In the King James Version of the Bible, quoted by some authorities as a standard of pure English, one may find the following, which occurs in Isaiah xxxvii. 36: "Then the angel of the Lord went forth and smote in the camp of the Assyrians a hundred and fourscore and five thousand; and when they arose early in the morning, behold they were all dead corpses." It can hardly be supposed that the translators meant to imply that the corpses arose early in the morning and found themselves dead. In the second act of "Julius Caesar," Shakespeare puts into the mouth of Ligarius the following: "I will strive with things impossible; yea, get the better of them." For power of perseverance Ligarius is to be commended. Hallam, author of the "Literature of Europe," declared that "No one as yet had exhibited the structure of the human kidneys, Vesilius having only examined them in dogs"—a declaration which implies that the dog must have bolted them whole. The London Times has occasionally perpetrated absurdities which equal, if they do not surpass, these. In an obituary announcing the death of Baron Dowse it said, "A great Irishman has passed away. God grant that many as great, and who shall as wisely love their country, may follow him." Here the intended wish is not that many great Irishmen may die but that there may be many to follow him who shall love their country as well as he did. An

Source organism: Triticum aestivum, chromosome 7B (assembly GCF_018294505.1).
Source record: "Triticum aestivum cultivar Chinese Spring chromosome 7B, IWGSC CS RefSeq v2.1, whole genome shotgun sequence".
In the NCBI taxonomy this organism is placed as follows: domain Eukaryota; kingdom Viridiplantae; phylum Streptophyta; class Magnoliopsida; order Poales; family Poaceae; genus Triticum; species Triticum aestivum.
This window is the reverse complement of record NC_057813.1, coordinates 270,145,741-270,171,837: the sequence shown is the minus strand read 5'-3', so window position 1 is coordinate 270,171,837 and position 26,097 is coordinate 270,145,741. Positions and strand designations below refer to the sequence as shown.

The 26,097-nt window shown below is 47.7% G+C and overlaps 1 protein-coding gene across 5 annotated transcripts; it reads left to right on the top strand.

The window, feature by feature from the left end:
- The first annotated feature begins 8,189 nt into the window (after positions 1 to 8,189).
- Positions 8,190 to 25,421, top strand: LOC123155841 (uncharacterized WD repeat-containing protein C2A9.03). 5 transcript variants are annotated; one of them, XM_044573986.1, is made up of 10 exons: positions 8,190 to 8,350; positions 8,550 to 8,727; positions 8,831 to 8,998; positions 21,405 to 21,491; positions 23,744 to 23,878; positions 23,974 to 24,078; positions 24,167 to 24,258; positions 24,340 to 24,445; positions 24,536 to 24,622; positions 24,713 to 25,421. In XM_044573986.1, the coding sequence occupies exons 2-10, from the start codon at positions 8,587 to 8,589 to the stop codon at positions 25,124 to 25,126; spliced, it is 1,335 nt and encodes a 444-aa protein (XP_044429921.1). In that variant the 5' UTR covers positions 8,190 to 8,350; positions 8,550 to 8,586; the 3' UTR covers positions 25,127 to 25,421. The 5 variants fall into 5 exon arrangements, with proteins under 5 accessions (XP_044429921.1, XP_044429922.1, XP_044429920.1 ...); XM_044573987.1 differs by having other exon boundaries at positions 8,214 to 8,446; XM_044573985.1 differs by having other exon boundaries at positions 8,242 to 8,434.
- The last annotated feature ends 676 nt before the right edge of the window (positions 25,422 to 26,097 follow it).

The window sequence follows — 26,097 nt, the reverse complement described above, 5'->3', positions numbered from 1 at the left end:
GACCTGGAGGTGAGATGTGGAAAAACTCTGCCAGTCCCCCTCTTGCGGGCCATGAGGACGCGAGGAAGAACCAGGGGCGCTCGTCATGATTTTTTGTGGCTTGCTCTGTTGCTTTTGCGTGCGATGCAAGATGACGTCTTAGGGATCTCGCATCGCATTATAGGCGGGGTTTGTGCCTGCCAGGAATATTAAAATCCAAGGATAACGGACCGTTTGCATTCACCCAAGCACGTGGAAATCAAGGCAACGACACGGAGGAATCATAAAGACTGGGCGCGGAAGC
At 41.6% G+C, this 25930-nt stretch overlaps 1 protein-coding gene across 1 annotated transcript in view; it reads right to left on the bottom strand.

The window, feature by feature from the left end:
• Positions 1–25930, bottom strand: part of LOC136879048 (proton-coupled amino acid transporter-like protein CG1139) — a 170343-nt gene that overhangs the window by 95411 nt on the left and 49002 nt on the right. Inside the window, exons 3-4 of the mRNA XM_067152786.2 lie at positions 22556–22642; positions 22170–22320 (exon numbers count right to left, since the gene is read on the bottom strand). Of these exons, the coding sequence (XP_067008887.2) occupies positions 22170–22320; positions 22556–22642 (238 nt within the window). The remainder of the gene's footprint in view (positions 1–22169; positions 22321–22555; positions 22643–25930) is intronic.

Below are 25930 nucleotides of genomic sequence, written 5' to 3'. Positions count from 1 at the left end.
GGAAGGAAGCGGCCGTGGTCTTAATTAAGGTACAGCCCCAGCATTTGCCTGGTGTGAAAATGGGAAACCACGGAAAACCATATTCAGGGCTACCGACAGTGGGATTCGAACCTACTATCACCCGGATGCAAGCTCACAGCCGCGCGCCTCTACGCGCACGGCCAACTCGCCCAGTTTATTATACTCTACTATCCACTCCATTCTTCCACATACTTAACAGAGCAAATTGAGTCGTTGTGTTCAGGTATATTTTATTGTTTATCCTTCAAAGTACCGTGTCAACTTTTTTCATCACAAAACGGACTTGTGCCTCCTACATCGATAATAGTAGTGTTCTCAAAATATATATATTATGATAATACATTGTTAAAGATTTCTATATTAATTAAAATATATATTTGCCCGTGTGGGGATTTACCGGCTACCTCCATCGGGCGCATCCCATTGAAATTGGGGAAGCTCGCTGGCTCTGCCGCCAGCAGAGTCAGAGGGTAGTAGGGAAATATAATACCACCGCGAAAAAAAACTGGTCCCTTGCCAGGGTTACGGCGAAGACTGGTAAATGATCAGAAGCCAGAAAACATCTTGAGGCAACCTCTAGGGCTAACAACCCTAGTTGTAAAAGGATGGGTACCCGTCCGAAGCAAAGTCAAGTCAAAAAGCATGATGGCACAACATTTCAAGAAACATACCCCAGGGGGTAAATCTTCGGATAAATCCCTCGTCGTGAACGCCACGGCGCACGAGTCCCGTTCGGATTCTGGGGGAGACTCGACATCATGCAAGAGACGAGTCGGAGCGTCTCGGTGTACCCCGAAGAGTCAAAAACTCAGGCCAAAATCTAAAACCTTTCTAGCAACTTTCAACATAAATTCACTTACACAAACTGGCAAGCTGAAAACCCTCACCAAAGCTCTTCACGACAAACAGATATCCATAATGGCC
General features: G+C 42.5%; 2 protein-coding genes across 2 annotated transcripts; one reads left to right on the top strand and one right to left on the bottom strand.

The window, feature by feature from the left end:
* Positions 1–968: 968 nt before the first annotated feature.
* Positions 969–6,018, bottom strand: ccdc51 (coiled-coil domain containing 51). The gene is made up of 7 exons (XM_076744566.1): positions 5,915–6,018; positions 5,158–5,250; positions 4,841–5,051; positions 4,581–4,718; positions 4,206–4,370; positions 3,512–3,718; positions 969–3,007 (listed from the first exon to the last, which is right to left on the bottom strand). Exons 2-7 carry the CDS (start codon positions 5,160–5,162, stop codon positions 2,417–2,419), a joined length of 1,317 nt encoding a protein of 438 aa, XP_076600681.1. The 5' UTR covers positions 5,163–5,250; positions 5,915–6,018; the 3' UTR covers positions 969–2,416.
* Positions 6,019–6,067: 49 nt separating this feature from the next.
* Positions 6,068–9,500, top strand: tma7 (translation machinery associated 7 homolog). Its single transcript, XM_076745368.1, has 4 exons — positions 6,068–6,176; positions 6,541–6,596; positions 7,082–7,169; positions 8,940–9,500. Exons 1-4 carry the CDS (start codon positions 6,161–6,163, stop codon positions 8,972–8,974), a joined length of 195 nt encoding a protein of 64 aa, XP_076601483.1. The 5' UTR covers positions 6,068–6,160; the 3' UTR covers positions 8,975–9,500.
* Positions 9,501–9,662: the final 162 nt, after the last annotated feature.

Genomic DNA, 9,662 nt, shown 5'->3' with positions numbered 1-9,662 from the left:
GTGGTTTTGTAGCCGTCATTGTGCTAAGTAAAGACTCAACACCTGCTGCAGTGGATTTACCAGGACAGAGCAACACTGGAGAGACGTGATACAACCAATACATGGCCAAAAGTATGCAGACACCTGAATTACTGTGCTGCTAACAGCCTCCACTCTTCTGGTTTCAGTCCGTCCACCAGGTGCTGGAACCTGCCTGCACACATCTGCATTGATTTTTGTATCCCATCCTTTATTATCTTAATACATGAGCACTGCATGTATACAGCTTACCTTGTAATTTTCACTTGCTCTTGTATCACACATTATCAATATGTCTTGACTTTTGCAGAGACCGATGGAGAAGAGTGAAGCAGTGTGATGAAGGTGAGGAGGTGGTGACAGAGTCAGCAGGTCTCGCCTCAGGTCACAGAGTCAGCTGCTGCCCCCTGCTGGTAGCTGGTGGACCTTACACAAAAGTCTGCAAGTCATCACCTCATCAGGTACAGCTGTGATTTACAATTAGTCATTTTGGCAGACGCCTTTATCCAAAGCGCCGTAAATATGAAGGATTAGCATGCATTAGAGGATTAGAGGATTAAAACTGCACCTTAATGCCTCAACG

Page:A Desk-Book of Errors in English.djvu/13
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